The Ministry of Lisa Copen

Lisa Copen, Founder of Rest Ministries which serves the chronically ill, shares about mothering, illness, ministry and more.

Archive for Arthritis Foundation

Pillow Talk

A while back I was contacted to see if I would consider trying out a couple of Tempur-Pedic™ pillows and writing a review on them. Of course, I said yes. I’ve always been curious if the Tempur-Pedic™ pillows would be comfortable, as I have rheumatoid arthritis and fibromyalgia, but the risk of buying them and then not having them work had deterred me. Plus, I love pillows. To find a place to sit on my couch you have to move pillows. To sleep, I have a pillow for my head, another special kind to prop my arm up and two Squish pillows to rest my (naturally fused) wrist on.

I’ll admit that I am also a bit of a princess who can feel a pea in her bed, so I knew it would be an interesting experiment. I typically use a large, stiff pillow that hold the weight of my shoulder off of my shoulder, which need joint replacements sooner rather than late. I flip my pillow over a few times a night, so as soon as it is squished down a bit, I flip it for maximum support.

Most of us have heard about Tempur-pedic, but I didn’t realizejust how many credentials they had. For example:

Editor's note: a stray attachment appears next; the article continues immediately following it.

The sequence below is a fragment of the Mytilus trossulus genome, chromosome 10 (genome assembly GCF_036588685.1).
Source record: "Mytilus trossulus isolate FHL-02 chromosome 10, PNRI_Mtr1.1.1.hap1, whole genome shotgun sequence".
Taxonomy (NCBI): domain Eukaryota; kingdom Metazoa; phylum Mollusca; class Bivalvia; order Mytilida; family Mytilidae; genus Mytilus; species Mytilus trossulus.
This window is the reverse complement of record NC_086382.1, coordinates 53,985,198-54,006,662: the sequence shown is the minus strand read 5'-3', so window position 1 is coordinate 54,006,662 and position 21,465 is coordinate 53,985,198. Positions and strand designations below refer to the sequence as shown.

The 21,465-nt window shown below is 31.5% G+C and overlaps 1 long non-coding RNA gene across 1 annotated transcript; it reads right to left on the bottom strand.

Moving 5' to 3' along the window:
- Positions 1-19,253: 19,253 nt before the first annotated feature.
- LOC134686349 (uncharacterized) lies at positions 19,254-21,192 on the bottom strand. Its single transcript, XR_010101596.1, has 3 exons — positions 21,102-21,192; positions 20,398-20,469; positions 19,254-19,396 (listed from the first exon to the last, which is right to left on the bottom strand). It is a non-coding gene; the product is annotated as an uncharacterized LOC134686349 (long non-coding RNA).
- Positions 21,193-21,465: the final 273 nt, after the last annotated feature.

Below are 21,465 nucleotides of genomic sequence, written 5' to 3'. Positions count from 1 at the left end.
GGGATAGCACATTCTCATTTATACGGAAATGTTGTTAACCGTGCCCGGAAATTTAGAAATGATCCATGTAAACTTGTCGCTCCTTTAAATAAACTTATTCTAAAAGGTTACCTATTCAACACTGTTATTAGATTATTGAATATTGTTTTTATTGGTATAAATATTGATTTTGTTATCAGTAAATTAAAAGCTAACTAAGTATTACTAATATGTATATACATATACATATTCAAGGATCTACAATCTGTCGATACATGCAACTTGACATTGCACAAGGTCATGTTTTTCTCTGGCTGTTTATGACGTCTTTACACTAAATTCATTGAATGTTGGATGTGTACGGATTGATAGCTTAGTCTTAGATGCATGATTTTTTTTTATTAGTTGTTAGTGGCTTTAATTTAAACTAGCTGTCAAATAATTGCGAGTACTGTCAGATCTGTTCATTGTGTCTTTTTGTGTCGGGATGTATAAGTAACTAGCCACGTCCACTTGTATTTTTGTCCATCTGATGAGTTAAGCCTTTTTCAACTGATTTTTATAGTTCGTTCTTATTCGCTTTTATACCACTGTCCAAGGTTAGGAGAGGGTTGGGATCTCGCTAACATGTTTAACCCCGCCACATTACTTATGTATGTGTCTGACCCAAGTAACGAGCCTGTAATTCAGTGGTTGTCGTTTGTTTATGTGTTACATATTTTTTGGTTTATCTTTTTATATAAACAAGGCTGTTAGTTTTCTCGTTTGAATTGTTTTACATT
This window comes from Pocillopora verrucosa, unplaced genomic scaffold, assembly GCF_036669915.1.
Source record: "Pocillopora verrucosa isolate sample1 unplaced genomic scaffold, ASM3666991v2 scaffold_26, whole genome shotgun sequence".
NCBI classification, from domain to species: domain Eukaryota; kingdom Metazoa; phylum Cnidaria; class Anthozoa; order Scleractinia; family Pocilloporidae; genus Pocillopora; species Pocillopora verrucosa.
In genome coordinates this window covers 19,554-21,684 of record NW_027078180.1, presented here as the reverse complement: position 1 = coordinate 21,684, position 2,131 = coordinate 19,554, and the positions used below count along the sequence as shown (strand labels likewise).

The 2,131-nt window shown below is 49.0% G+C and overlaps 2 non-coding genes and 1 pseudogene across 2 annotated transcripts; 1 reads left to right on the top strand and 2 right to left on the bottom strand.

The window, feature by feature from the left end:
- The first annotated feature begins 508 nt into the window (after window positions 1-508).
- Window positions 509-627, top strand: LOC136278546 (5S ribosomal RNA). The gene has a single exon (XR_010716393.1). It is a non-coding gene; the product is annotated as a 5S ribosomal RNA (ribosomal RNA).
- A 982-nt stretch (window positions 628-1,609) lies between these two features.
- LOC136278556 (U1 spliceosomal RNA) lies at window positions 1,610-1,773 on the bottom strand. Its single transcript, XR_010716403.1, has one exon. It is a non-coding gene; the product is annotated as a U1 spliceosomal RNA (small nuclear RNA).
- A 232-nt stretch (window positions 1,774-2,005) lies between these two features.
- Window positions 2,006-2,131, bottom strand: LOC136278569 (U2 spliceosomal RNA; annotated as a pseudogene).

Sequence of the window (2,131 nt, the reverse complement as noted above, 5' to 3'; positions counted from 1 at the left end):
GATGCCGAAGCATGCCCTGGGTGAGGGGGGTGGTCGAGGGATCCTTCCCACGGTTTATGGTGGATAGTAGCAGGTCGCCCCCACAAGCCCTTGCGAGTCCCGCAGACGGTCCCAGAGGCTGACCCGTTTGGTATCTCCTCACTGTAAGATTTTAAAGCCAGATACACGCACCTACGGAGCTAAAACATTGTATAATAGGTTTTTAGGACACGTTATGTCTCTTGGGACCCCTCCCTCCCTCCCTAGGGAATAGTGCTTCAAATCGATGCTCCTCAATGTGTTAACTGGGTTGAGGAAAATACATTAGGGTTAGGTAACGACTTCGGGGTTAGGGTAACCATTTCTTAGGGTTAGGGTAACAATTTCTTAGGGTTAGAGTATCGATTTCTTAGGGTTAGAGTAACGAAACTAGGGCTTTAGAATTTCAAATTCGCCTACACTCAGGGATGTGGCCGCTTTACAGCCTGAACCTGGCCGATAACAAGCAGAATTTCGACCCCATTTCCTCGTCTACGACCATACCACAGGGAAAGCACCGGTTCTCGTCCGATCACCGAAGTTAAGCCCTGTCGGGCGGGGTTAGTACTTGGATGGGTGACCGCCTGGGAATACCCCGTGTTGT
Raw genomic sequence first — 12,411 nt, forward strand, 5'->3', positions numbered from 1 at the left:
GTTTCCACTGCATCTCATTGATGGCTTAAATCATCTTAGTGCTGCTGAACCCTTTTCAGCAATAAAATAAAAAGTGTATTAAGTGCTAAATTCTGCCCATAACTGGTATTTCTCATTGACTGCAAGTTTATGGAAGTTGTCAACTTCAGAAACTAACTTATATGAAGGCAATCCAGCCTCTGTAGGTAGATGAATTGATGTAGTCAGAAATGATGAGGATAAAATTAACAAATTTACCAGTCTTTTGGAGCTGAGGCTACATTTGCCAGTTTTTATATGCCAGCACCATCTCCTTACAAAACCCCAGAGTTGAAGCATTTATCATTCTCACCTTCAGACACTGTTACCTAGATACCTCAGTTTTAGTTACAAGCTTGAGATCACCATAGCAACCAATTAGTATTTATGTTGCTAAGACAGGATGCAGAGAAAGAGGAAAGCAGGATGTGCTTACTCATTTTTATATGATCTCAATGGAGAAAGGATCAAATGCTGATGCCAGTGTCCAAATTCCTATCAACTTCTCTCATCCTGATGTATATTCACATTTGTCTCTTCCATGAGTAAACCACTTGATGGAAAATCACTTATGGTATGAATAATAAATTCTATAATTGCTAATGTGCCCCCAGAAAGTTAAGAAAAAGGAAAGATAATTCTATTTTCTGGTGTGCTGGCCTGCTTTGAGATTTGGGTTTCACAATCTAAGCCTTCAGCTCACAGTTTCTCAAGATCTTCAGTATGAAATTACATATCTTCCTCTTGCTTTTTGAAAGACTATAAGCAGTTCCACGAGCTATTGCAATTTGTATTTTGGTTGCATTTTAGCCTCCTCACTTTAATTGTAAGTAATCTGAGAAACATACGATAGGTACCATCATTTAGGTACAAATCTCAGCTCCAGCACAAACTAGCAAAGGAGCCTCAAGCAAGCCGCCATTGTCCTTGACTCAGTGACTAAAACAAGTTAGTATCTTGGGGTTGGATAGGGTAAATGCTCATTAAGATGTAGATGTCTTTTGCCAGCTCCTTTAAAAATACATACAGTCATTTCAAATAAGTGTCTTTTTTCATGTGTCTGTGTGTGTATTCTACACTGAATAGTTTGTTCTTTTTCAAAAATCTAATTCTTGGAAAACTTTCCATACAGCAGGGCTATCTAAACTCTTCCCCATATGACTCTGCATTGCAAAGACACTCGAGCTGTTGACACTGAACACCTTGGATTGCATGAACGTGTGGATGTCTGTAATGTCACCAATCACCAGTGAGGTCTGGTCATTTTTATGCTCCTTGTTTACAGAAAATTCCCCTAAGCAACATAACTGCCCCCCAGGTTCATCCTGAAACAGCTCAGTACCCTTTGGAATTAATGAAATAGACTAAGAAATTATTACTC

• Tempur-Pedic® has the only mattresses and pillows recognized by NASA and certified by the Space Foundation as well as more than 75,000 Professional Medical Customers worldwide.

And important to us with a chronic illness?

I was sent two pillows.  The first one I pulled out was the Comfort Pillow. It felt like something I wanted to immediately collapse into. And I did. I was sitting on the couch as I unpacked it and told my husband, “I want all our couch cushions made out of this!” It’s heavy yet very soft, made out of viscoelastic material. (Don’t wack anyone with this pillow in a pillow fight!) You sink into it a bit, but it doesn’t collapse under you like a feather pillow (which I don’t prefer.) You don’t become submerged in it. It holds it’s own. This pillow would have been the perfect home comfort to have had when I spent a week in the hospital last fall.

Like anyone with an illness, it took me a few days before I even decided to try out the pillows because I knew that they may not work and I wasn’t willing to give up the possibility of any sleep that I might have. And then when I started to use the first one, the Comfort Pillow, I thought something smelled funny. Was it the cat having a litter box issue again? Nope, it was the pillows that had a chemical smell. A sticker that accompanied them said that they may have a “slight odor remaining for our manufacturing process. It is completely harmless and will dissipate over a short time with regular use.” The smell did go away closer to two weeks of them sitting in the corner of my room, and now it’s fine. That said, if you have any chemical sensitivity issues, the smell may likely not be “harmless” for you and should be a consideration when buying the pillow.